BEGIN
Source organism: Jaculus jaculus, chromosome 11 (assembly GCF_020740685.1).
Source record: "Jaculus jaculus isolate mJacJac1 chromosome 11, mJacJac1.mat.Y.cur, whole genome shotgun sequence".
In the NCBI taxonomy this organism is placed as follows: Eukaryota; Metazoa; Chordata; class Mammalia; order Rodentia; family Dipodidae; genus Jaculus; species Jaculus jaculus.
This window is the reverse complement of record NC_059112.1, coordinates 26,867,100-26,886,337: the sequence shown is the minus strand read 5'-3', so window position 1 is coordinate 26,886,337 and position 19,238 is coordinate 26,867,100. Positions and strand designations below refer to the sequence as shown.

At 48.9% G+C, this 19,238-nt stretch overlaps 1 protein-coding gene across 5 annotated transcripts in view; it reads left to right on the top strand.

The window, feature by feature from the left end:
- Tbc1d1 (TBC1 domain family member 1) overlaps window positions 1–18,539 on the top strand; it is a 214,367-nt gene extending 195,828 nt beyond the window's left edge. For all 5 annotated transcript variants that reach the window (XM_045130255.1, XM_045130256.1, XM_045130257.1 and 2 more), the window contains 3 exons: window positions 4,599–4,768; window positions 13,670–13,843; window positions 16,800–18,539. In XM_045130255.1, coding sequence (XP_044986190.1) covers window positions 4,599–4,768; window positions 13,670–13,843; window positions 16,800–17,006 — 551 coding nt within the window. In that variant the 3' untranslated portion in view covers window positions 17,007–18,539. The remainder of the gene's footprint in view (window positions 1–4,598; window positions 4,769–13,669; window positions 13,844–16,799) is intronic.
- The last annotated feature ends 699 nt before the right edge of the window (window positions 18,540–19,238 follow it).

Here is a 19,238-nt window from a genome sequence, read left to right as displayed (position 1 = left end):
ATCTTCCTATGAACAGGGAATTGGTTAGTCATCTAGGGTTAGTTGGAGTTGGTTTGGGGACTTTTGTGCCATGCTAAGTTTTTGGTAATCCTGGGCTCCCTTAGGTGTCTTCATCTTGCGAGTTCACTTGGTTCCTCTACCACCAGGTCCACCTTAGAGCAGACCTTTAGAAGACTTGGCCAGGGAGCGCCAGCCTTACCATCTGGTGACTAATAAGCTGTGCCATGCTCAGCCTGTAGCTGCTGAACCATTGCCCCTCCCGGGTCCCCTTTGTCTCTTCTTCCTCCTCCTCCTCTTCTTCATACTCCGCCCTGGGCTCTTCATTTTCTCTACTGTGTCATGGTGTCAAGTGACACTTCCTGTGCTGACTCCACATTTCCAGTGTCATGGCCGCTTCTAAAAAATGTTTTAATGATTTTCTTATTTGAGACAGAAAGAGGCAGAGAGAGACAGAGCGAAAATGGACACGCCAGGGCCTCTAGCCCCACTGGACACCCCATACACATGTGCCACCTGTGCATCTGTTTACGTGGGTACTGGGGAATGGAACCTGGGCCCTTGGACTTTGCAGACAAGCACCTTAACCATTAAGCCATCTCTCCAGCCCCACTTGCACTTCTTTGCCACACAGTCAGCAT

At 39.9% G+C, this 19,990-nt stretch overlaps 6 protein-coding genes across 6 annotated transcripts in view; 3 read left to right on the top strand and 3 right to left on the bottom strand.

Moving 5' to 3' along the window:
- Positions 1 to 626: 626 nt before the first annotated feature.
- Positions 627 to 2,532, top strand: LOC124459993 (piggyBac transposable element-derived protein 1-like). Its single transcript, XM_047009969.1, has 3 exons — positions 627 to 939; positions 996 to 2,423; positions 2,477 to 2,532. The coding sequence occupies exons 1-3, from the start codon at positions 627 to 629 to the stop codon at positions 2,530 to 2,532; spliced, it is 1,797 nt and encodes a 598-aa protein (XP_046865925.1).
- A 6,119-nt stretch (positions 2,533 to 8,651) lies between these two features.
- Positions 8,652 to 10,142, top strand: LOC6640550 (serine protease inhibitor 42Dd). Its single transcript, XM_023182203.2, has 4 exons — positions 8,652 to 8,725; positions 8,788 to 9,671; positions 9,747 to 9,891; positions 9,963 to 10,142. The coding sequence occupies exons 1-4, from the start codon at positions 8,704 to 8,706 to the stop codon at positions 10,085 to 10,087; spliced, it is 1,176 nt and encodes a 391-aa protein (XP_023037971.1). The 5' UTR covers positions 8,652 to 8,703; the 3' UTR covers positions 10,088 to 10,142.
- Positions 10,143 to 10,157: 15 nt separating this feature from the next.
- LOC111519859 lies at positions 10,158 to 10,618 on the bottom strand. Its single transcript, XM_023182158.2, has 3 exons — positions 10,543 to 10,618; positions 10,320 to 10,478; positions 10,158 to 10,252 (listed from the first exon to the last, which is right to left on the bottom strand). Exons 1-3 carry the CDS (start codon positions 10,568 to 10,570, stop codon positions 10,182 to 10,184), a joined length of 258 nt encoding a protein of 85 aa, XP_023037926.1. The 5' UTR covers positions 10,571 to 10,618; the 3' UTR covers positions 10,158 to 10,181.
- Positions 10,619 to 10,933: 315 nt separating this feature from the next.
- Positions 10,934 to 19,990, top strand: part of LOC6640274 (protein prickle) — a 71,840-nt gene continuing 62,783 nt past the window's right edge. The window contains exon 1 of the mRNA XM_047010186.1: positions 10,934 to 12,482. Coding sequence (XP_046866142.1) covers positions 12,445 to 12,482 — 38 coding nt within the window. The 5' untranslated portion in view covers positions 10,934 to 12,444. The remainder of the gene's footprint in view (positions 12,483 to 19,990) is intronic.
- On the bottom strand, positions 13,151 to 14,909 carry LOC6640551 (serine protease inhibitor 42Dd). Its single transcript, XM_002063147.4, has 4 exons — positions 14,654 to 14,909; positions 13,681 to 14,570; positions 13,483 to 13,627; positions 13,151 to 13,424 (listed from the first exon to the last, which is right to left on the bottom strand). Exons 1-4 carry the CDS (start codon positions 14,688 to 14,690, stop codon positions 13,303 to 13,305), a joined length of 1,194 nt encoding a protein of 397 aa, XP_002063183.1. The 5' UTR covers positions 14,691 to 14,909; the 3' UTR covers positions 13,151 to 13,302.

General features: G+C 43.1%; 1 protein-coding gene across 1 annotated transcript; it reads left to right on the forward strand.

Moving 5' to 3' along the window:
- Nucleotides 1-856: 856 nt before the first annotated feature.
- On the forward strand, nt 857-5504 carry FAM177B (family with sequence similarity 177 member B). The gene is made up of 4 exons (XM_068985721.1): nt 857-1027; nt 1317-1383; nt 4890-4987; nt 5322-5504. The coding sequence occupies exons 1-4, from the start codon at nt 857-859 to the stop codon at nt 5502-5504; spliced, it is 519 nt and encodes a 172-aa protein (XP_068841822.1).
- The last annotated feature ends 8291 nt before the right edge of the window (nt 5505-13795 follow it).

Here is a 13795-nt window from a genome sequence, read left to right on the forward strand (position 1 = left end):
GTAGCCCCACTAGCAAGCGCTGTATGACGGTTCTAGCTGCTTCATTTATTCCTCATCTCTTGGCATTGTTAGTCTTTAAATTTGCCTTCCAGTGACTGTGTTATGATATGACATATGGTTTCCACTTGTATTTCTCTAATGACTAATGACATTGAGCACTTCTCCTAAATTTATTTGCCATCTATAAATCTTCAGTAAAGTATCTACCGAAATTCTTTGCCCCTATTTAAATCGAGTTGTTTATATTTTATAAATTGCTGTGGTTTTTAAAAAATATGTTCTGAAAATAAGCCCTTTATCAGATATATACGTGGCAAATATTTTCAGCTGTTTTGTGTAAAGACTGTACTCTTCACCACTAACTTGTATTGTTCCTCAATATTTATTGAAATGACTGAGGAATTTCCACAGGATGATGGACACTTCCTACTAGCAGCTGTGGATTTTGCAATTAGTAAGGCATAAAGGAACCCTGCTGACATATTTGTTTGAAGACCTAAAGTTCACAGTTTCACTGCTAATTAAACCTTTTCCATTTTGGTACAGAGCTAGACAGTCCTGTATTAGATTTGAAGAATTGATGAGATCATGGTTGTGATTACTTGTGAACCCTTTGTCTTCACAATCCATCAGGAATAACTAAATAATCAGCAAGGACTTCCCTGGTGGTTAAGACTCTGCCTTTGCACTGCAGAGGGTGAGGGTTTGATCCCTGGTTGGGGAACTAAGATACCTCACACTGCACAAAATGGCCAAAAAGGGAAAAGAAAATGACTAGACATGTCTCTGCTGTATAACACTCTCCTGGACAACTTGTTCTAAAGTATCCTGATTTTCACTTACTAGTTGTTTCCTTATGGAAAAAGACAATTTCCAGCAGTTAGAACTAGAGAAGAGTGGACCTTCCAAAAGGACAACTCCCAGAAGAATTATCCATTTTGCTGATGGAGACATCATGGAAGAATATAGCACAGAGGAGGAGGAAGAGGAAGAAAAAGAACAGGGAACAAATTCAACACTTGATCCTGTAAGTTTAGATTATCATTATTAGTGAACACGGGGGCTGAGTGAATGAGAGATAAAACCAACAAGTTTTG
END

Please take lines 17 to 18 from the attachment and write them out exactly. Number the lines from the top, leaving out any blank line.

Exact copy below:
- Positions 10,143 to 10,157: 15 nt separating this feature from the next.
- LOC111519859 lies at positions 10,158 to 10,618 on the bottom strand. Its single transcript, XM_023182158.2, has 3 exons — positions 10,543 to 10,618; positions 10,320 to 10,478; positions 10,158 to 10,252 (listed from the first exon to the last, which is right to left on the bottom strand). Exons 1-3 carry the CDS (start codon positions 10,568 to 10,570, stop codon positions 10,182 to 10,184), a joined length of 258 nt encoding a protein of 85 aa, XP_023037926.1. The 5' UTR covers positions 10,571 to 10,618; the 3' UTR covers positions 10,158 to 10,181.